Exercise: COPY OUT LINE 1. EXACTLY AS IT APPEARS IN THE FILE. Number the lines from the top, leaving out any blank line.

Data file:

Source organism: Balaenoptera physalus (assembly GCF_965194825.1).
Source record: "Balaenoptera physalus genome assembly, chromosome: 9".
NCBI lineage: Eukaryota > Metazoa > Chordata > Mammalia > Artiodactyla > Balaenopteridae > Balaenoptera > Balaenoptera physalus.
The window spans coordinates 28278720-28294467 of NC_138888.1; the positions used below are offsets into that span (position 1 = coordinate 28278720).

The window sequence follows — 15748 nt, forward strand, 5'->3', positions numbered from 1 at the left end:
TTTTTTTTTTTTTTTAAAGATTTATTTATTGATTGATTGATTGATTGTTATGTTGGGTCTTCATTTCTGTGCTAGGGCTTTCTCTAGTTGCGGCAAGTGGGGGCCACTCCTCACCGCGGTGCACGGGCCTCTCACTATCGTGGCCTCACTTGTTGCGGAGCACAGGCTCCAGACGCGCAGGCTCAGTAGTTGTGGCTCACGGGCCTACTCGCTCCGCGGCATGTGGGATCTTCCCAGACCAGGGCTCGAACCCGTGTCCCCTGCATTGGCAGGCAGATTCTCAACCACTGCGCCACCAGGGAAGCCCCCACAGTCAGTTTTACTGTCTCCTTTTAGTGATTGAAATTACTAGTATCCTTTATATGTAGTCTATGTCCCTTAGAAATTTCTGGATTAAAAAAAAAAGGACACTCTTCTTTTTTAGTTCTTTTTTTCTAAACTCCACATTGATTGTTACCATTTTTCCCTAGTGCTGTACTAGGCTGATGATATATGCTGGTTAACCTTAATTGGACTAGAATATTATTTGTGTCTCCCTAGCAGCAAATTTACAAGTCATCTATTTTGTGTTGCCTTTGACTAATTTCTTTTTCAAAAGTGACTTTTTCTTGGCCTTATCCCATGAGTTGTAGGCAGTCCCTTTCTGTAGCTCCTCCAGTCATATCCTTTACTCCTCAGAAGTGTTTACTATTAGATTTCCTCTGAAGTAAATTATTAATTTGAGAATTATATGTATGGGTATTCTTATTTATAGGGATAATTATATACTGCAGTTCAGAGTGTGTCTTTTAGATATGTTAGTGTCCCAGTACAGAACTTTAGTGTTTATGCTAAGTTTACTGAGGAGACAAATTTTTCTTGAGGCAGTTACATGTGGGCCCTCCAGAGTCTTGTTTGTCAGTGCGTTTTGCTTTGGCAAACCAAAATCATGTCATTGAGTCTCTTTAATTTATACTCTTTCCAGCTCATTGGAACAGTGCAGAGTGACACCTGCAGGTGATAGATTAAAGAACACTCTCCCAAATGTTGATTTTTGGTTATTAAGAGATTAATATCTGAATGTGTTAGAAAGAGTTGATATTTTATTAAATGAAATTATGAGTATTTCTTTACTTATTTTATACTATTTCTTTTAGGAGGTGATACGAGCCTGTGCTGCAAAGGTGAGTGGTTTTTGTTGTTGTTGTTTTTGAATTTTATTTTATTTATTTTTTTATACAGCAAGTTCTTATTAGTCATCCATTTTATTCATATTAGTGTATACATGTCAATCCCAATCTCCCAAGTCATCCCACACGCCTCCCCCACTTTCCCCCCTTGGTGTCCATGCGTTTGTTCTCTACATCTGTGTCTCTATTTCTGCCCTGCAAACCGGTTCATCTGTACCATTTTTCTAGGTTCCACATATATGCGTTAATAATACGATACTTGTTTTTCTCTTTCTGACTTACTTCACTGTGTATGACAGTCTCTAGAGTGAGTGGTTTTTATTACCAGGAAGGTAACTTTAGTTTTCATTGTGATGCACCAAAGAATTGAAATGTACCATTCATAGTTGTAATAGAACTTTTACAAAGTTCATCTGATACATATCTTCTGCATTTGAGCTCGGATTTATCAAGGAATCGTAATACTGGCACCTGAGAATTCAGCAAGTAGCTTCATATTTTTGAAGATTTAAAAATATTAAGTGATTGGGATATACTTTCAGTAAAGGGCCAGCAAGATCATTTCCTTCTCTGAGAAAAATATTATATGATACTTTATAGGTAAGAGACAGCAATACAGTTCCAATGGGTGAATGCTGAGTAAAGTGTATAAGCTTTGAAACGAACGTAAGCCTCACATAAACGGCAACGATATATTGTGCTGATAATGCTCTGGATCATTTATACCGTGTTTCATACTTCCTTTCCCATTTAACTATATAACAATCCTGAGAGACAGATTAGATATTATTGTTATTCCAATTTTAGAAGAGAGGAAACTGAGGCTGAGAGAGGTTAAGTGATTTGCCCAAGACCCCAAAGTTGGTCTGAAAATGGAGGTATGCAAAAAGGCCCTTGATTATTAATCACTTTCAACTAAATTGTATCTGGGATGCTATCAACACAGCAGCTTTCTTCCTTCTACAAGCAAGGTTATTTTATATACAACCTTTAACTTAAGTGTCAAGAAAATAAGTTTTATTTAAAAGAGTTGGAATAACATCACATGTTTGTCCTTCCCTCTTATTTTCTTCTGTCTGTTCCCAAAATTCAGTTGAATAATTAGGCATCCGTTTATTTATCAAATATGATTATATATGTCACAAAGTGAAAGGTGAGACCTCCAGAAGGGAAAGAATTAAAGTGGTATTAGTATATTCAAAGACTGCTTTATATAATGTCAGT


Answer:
Source organism: Balaenoptera physalus (assembly GCF_965194825.1).